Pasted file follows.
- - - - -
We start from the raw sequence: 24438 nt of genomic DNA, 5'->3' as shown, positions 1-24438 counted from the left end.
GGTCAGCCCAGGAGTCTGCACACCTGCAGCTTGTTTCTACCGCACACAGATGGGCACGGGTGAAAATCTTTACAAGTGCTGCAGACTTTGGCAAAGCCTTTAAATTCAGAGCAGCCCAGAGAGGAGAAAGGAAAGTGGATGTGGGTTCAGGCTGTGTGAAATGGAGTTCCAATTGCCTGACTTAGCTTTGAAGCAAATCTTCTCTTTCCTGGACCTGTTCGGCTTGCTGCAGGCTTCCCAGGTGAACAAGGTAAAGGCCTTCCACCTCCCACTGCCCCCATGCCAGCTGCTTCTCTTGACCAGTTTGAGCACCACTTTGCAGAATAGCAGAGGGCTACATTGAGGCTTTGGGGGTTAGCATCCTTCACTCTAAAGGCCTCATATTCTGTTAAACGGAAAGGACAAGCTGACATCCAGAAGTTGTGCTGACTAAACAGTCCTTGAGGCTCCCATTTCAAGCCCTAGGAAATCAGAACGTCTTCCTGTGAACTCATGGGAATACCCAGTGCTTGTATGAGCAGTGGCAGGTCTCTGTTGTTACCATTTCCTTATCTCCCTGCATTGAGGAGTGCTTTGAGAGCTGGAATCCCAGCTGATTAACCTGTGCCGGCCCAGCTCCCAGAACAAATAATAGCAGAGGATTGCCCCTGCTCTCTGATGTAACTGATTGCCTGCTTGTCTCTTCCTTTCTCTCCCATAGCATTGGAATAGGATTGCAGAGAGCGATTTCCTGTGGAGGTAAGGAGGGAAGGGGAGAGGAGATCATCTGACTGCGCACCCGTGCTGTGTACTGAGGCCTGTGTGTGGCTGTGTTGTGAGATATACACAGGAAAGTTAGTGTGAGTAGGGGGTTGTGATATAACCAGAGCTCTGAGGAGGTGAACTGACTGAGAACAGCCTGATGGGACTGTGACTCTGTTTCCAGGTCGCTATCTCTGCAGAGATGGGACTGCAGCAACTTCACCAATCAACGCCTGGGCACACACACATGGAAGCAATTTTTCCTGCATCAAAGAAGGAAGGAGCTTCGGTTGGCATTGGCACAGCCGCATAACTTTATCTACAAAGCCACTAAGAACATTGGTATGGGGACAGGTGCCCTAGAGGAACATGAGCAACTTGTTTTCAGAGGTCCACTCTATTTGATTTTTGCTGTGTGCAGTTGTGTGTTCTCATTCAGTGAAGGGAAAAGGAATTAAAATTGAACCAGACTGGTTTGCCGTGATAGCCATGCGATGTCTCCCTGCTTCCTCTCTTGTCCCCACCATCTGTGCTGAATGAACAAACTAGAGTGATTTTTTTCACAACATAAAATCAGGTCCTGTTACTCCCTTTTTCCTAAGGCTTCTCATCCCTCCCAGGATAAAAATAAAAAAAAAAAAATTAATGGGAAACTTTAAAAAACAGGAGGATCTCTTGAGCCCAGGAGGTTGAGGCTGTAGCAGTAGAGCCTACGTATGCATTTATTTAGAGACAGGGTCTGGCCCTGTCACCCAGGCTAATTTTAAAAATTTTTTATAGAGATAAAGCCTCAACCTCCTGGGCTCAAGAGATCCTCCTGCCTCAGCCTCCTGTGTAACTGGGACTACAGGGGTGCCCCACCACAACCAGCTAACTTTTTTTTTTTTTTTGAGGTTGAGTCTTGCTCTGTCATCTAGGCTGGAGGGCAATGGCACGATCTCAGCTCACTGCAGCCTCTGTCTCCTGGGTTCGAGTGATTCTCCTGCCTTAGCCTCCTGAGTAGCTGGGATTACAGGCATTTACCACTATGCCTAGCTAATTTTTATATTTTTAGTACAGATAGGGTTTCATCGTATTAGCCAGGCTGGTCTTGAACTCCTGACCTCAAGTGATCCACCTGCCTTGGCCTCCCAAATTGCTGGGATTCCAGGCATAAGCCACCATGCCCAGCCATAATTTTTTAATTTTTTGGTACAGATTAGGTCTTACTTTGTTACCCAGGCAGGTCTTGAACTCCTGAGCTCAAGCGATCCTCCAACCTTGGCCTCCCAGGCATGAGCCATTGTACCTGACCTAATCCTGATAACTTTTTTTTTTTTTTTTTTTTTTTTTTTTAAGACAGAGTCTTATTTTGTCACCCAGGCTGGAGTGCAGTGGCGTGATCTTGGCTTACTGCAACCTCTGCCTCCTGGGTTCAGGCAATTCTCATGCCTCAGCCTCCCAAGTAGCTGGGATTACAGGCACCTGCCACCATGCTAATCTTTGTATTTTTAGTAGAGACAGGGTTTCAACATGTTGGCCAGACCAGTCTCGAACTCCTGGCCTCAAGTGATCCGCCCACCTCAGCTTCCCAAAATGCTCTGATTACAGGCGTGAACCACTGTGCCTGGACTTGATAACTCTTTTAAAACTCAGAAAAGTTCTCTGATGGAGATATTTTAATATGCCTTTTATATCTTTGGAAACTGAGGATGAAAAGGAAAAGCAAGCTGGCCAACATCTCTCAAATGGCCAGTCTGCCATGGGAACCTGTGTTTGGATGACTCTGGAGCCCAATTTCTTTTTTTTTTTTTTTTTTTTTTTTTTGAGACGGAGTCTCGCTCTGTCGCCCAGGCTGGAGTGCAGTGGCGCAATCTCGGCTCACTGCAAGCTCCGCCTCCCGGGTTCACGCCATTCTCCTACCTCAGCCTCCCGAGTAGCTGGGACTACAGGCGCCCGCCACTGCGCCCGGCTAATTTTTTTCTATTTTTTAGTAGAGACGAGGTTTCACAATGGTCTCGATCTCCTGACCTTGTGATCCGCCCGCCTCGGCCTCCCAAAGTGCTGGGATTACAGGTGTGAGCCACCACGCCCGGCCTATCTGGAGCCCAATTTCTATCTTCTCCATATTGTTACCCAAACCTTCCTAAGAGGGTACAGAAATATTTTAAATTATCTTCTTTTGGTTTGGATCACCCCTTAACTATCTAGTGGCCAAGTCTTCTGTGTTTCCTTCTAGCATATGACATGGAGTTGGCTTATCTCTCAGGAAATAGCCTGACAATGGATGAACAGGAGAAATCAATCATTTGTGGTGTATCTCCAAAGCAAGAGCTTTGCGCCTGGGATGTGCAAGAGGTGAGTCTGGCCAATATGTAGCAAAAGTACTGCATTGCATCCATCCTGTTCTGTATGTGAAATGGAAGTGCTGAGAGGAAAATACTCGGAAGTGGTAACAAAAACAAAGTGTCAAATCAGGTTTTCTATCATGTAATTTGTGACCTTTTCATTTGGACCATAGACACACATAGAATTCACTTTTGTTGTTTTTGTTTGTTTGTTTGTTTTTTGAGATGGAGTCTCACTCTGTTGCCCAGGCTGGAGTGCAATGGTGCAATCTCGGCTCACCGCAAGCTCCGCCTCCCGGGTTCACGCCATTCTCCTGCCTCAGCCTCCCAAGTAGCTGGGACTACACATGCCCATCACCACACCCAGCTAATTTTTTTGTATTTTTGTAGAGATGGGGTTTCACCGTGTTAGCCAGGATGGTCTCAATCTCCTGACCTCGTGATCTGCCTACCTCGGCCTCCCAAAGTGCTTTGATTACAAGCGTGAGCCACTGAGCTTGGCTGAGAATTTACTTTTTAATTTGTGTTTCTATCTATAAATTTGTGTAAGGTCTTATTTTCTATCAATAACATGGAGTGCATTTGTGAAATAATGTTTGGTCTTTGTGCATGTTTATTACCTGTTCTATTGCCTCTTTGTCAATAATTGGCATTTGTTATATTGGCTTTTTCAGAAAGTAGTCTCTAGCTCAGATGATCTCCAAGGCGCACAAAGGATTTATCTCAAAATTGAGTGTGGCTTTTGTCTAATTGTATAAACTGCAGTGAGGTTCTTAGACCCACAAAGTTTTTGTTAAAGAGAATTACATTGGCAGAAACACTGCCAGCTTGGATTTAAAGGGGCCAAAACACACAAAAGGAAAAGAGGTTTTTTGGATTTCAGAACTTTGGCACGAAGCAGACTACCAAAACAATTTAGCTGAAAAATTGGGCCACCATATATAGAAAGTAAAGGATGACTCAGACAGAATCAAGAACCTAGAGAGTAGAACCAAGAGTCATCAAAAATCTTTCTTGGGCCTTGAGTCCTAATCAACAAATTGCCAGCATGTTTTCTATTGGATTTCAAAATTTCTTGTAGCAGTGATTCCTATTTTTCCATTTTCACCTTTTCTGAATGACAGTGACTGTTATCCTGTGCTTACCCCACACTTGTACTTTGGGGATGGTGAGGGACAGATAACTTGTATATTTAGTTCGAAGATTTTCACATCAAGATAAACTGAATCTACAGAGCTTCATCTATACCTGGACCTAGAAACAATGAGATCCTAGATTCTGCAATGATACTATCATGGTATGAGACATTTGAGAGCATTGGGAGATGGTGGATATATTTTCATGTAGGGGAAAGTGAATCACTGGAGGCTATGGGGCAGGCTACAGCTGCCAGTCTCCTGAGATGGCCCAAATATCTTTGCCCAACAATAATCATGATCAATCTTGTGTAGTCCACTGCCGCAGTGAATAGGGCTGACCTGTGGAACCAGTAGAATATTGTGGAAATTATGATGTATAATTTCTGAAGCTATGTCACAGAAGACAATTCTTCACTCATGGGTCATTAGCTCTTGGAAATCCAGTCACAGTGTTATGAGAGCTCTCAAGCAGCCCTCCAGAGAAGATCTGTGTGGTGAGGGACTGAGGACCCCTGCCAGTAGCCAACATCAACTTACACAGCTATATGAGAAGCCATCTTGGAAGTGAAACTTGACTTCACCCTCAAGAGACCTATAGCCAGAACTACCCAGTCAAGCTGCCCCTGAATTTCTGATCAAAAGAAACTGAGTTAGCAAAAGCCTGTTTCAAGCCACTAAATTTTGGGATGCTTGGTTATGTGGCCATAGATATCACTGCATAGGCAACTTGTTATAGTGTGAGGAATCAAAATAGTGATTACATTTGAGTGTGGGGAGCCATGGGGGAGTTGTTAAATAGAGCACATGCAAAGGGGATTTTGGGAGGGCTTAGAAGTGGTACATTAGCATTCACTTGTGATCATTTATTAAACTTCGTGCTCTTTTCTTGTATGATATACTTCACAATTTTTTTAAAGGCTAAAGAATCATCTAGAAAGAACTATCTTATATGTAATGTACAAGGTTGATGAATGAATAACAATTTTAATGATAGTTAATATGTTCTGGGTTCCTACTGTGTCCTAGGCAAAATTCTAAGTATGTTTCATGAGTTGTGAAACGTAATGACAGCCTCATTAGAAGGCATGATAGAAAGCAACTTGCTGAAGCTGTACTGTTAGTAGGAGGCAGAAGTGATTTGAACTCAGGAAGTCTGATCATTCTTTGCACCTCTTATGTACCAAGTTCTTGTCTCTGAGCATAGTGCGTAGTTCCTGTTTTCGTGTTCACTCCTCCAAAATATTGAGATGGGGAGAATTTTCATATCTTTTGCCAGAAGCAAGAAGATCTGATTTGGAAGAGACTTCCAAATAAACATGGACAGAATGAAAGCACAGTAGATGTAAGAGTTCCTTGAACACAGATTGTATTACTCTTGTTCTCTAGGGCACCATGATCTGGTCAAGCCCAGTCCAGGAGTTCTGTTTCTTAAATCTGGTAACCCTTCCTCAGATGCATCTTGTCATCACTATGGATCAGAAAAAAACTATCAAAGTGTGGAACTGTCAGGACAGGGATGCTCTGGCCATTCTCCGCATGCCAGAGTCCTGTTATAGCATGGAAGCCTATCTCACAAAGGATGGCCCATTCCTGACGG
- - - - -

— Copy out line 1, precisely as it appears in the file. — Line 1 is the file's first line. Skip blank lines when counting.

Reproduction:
We start from the raw sequence: 24438 nt of genomic DNA, 5'->3' as shown, positions 1-24438 counted from the left end.